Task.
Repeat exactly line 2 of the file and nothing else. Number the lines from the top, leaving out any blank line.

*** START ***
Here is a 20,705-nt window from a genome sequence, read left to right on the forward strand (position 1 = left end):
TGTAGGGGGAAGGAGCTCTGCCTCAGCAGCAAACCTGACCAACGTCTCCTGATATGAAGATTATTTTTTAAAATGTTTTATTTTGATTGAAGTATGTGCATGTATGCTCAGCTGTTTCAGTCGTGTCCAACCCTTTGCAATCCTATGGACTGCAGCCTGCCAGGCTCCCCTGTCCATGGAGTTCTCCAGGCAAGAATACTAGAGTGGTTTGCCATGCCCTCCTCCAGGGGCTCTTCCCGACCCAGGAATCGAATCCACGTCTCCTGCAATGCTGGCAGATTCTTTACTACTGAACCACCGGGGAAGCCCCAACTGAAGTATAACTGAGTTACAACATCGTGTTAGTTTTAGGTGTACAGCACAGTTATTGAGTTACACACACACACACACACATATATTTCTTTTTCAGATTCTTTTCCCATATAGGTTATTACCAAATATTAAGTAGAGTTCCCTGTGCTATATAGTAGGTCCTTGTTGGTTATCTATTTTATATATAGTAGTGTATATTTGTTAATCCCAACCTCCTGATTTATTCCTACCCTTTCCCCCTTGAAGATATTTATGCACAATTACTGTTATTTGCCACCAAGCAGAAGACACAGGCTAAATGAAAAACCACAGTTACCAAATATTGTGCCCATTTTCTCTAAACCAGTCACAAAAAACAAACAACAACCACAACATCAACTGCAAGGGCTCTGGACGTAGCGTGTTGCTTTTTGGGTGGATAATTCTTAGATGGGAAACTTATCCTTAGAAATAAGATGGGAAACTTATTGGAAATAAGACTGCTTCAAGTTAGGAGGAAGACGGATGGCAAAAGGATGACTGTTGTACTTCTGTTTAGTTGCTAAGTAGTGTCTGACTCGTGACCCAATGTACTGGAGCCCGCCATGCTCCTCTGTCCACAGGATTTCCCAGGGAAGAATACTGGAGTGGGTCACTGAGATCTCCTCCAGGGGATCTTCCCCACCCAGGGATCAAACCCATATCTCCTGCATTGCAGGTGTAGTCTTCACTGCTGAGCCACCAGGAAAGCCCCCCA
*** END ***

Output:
TGTAGGGGGAAGGAGCTCTGCCTCAGCAGCAAACCTGACCAACGTCTCCTGATATGAAGATTATTTTTTAAAATGTTTTATTTTGATTGAAGTATGTGCATGTATGCTCAGCTGTTTCAGTCGTGTCCAACCCTTTGCAATCCTATGGACTGCAGCCTGCCAGGCTCCCCTGTCCATGGAGTTCTCCAGGCAAGAATACTAGAGTGGTTTGCCATGCCCTCCTCCAGGGGCTCTTCCCGACCCAGGAATCGAATCCACGTCTCCTGCAATGCTGGCAGATTCTTTACTACTGAACCACCGGGGAAGCCCCAACTGAAGTATAACTGAGTTACAACATCGTGTTAGTTTTAGGTGTACAGCACAGTTATTGAGTTACACACACACACACACACATATATTTCTTTTTCAGATTCTTTTCCCATATAGGTTATTACCAAATATTAAGTAGAGTTCCCTGTGCTATATAGTAGGTCCTTGTTGGTTATCTATTTTATATATAGTAGTGTATATTTGTTAATCCCAACCTCCTGATTTATTCCTACCCTTTCCCCCTTGAAGATATTTATGCACAATTACTGTTATTTGCCACCAAGCAGAAGACACAGGCTAAATGAAAAACCACAGTTACCAAATATTGTGCCCATTTTCTCTAAACCAGTCACAAAAAACAAACAACAACCACAACATCAACTGCAAGGGCTCTGGACGTAGCGTGTTGCTTTTTGGGTGGATAATTCTTAGATGGGAAACTTATCCTTAGAAATAAGATGGGAAACTTATTGGAAATAAGACTGCTTCAAGTTAGGAGGAAGACGGATGGCAAAAGGATGACTGTTGTACTTCTGTTTAGTTGCTAAGTAGTGTCTGACTCGTGACCCAATGTACTGGAGCCCGCCATGCTCCTCTGTCCACAGGATTTCCCAGGGAAGAATACTGGAGTGGGTCACTGAGATCTCCTCCAGGGGATCTTCCCCACCCAGGGATCAAACCCATATCTCCTGCATTGCAGGTGTAGTCTTCACTGCTGAGCCACCAGGAAAGCCCCCCA